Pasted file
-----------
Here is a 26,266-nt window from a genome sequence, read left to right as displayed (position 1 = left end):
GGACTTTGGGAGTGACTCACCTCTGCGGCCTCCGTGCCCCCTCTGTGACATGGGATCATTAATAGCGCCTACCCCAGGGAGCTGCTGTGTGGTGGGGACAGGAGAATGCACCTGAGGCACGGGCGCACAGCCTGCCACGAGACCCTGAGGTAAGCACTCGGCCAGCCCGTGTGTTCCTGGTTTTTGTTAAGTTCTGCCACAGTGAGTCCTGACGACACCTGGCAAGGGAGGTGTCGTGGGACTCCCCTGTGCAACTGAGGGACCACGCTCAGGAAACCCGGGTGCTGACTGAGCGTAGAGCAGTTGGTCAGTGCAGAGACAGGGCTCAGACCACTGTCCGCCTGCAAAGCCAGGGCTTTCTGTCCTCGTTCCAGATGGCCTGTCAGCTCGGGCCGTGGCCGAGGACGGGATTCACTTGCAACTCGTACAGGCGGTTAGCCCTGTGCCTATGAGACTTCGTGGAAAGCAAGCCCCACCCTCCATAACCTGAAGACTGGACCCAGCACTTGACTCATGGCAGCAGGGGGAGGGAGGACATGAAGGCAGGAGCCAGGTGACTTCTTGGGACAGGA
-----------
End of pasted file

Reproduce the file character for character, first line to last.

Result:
Here is a 26,266-nt window from a genome sequence, read left to right as displayed (position 1 = left end):
GGACTTTGGGAGTGACTCACCTCTGCGGCCTCCGTGCCCCCTCTGTGACATGGGATCATTAATAGCGCCTACCCCAGGGAGCTGCTGTGTGGTGGGGACAGGAGAATGCACCTGAGGCACGGGCGCACAGCCTGCCACGAGACCCTGAGGTAAGCACTCGGCCAGCCCGTGTGTTCCTGGTTTTTGTTAAGTTCTGCCACAGTGAGTCCTGACGACACCTGGCAAGGGAGGTGTCGTGGGACTCCCCTGTGCAACTGAGGGACCACGCTCAGGAAACCCGGGTGCTGACTGAGCGTAGAGCAGTTGGTCAGTGCAGAGACAGGGCTCAGACCACTGTCCGCCTGCAAAGCCAGGGCTTTCTGTCCTCGTTCCAGATGGCCTGTCAGCTCGGGCCGTGGCCGAGGACGGGATTCACTTGCAACTCGTACAGGCGGTTAGCCCTGTGCCTATGAGACTTCGTGGAAAGCAAGCCCCACCCTCCATAACCTGAAGACTGGACCCAGCACTTGACTCATGGCAGCAGGGGGAGGGAGGACATGAAGGCAGGAGCCAGGTGACTTCTTGGGACAGGA